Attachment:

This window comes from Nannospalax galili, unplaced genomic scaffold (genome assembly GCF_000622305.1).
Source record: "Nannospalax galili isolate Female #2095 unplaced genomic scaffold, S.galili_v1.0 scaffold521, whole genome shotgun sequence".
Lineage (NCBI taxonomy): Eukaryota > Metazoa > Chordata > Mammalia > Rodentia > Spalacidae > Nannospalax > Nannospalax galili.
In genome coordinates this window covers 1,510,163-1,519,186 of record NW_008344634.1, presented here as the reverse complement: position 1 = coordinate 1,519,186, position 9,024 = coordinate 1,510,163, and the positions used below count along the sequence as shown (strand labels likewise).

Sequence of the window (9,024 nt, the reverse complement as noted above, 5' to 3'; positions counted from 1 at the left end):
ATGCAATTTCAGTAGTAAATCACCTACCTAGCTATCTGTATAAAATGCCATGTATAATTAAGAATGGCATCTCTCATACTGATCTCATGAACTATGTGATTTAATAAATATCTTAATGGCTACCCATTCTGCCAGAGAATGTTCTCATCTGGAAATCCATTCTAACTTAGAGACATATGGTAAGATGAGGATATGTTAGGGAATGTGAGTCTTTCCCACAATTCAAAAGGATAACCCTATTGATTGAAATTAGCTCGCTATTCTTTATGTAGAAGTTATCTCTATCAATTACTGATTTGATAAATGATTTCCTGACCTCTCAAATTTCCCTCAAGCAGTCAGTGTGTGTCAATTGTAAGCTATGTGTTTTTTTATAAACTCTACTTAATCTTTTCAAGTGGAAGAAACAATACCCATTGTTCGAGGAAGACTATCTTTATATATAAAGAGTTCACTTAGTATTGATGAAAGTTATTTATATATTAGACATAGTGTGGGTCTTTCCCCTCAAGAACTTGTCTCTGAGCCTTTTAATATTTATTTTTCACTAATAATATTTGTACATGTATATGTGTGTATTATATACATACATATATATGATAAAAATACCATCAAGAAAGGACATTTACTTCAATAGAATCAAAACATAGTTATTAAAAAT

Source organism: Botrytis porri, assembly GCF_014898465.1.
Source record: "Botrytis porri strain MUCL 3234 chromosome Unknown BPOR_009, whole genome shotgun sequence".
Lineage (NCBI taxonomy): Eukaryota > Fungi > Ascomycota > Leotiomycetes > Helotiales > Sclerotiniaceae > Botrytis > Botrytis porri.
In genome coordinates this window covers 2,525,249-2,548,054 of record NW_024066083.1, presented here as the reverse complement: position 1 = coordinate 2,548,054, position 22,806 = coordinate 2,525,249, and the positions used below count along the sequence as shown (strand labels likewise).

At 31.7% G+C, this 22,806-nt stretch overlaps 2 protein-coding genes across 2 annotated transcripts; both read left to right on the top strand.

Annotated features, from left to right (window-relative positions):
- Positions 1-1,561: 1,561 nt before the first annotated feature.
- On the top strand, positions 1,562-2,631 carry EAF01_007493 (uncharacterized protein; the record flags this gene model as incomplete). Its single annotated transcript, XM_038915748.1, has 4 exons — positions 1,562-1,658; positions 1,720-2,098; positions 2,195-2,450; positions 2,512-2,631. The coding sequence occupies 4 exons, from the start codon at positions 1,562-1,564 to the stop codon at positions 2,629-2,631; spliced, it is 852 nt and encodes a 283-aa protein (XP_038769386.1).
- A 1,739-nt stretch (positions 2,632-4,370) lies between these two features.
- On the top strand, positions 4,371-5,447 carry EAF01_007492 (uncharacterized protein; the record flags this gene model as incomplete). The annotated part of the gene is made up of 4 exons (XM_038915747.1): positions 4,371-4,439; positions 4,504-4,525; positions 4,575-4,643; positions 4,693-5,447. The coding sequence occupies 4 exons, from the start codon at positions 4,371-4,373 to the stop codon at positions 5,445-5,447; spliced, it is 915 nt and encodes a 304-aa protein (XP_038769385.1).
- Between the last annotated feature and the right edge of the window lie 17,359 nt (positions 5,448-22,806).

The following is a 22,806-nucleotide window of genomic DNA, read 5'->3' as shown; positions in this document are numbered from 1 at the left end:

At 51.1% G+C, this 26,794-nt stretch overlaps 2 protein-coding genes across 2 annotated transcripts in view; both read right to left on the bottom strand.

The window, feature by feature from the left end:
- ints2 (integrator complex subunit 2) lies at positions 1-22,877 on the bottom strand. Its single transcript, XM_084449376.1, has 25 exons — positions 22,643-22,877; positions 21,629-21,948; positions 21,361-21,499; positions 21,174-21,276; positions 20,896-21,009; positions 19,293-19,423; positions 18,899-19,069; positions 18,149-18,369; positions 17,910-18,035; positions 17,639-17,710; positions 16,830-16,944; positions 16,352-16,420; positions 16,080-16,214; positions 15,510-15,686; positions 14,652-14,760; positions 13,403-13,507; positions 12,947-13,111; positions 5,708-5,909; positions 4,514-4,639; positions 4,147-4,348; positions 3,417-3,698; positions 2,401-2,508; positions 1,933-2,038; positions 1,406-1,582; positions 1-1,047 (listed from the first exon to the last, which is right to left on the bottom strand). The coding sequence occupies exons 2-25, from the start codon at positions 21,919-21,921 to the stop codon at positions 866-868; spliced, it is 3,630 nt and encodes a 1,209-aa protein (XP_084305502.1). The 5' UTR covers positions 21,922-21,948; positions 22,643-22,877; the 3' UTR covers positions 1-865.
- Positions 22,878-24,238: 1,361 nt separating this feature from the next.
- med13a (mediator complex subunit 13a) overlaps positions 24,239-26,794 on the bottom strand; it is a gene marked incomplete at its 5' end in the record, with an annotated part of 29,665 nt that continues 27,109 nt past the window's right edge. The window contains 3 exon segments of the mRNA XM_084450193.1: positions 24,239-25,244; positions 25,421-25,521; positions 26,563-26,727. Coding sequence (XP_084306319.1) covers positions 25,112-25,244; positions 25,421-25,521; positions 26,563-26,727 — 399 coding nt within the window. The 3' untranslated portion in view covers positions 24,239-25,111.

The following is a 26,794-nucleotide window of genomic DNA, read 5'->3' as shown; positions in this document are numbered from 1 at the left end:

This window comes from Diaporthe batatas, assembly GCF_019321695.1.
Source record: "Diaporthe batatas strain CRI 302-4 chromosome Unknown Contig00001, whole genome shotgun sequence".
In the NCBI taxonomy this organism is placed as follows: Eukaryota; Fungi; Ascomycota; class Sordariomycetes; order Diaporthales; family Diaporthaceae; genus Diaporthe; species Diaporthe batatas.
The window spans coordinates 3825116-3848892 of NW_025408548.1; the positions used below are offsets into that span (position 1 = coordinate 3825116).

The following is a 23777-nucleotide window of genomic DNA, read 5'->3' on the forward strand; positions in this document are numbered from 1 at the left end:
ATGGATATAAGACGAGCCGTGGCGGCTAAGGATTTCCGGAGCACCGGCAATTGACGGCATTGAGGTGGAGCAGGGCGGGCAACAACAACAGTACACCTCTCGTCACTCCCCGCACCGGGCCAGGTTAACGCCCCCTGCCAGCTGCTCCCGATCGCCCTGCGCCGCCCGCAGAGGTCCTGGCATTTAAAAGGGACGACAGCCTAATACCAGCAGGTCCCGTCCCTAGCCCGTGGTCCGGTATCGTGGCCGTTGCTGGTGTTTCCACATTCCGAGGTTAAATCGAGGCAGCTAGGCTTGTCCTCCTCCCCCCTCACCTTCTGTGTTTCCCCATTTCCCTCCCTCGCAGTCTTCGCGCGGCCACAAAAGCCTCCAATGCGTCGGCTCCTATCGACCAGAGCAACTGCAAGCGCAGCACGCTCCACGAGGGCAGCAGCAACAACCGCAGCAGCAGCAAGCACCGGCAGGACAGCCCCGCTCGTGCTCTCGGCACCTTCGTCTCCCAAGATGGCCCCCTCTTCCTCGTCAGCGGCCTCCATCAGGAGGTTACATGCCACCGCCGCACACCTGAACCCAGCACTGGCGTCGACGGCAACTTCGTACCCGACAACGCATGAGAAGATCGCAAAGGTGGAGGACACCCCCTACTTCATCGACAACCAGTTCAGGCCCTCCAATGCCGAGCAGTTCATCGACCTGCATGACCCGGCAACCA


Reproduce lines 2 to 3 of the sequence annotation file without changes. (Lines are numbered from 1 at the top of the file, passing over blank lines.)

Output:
Source record: "Nannospalax galili isolate Female #2095 unplaced genomic scaffold, S.galili_v1.0 scaffold521, whole genome shotgun sequence".
Lineage (NCBI taxonomy): Eukaryota > Metazoa > Chordata > Mammalia > Rodentia > Spalacidae > Nannospalax > Nannospalax galili.